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I've been stuck on speller for weeks and decided to move forward to other Problem Sets... and only recently decided to try again... I managed to get it to work and it is getting the same results as the staff solution. However, it does not pass check50 :(

When i execute check50, this shows up:

:) dictionary.c and dictionary.h exist :) speller compiles :( handles most basic words properly expected "MISSPELLED WORD...", not "MISSPELLED WORD..." :( handles min length (1-char) words expected "MISSPELLED WORD...", not "MISSPELLED WORD..." :) handles max length (45-char) words :( handles words with apostrophes properly expected "MISSPELLED WORD...", not "MISSPELLED WORD..." :( spell-checking is case-insensitive expected "MISSPELLED WORD...", not "MISSPELLED WORD..." :( handles substrings properly expected "MISSPELLED WORD...", not "MISSPELLED WORD..." :| program is free of memory errors can't check until a frown turns upside down

I tried to run debug50 and looked at more details for the check50, but I am unable to find the error... at this point I feel like the question I should be asking is whether I'm able to pass the CS50 course without submitting Speller :(

// Implements a dictionary's functionality

#include <ctype.h>
#include <stdbool.h>
#include <stdio.h>
#include <string.h>
#include <stdlib.h>

#include "dictionary.h"

// Represents number of buckets in a hash table
#define N 6000

// Represents a node in a hash table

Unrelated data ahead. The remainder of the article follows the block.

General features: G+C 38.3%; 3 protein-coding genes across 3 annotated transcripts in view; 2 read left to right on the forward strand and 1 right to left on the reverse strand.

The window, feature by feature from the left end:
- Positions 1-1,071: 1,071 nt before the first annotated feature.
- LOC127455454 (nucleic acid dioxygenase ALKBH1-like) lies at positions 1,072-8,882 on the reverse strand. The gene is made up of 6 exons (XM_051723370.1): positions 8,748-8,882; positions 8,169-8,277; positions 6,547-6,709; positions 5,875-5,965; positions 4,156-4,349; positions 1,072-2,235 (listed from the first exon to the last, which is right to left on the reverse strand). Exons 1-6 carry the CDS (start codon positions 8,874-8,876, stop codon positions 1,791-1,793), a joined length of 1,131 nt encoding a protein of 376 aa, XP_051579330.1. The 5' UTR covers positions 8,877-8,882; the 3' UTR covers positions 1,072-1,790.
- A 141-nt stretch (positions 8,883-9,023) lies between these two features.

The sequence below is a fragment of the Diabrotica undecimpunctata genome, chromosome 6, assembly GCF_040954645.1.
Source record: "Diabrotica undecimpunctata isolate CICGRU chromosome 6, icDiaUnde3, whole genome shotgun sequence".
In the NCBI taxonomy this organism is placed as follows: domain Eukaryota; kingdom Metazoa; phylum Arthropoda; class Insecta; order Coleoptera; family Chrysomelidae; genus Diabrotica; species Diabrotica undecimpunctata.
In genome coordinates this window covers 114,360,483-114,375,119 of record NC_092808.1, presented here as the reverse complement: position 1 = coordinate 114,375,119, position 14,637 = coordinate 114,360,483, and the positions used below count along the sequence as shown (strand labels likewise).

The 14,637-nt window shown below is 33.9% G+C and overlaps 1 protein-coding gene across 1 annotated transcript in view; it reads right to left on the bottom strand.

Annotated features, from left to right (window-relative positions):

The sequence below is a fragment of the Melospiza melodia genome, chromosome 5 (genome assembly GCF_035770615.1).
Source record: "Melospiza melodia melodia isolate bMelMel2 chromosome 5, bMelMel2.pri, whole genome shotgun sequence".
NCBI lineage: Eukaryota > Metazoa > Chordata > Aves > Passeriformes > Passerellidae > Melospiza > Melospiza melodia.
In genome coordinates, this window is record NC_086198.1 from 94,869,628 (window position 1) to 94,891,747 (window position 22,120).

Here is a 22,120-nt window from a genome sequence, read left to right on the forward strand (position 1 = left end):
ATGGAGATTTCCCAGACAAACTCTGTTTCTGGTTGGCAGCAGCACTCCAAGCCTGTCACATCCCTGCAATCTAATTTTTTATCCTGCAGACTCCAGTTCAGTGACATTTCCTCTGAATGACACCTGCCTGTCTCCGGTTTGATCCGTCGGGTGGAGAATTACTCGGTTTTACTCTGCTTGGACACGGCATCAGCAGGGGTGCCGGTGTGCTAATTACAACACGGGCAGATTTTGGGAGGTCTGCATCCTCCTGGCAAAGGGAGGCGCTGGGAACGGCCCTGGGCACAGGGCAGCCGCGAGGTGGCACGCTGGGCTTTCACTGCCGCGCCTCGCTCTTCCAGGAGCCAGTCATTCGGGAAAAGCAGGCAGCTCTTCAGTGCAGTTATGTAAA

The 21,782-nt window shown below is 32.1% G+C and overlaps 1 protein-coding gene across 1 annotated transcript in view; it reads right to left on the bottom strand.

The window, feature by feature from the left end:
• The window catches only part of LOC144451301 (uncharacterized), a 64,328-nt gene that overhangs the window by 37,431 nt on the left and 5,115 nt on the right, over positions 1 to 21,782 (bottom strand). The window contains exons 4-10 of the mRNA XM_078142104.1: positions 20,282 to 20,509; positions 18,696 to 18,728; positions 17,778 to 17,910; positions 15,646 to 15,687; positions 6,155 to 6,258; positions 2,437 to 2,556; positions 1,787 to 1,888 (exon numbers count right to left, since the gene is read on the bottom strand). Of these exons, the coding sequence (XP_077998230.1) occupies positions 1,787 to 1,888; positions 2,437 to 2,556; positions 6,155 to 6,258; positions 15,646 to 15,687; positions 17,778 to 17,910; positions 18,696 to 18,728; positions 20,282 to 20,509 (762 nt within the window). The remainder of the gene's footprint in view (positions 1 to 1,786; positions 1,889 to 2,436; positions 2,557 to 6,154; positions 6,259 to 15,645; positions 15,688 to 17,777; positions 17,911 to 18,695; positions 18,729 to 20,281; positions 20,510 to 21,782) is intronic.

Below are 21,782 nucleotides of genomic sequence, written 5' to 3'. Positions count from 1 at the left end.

// "defining" a hashtable data structure here, so you can use it later to malloc
typedef struct node
{
    char word[LENGTH + 1];
    struct node *next;
}
node;

// Represents a hash table
// N represents the number of "pockets"
node *hashTable[N];
// dictionary size, keep track of the number of words loaded in the hashtable
int loadedWords = 0;


//hash function, referenced from: https://www.reddit.com/r/cs50/comments/1x6vc8/pset6_trie_vs_hashtable/
int hashValue(const char *word)
{
    unsigned int hash = 0;
    for (int i = 0, n = strlen(word); i < n; i++)
    {
        hash = (hash << 2)^word[i];
    }
    return hash % N;
}

// Loads dictionary into memory, returning true if successful else false
bool load(const char *dictionary)
{
    char dictionaryWord[LENGTH + 1];

    // Open dictionary
    FILE *file = fopen(dictionary, "r");
    if (file == NULL)
    {
        printf("Could not open dictionary");
        return false;
    }


    // Insert words into hash table
    while (fscanf(file, "%s\n", dictionaryWord) != EOF)
    {
        int index2 = hashValue(dictionaryWord);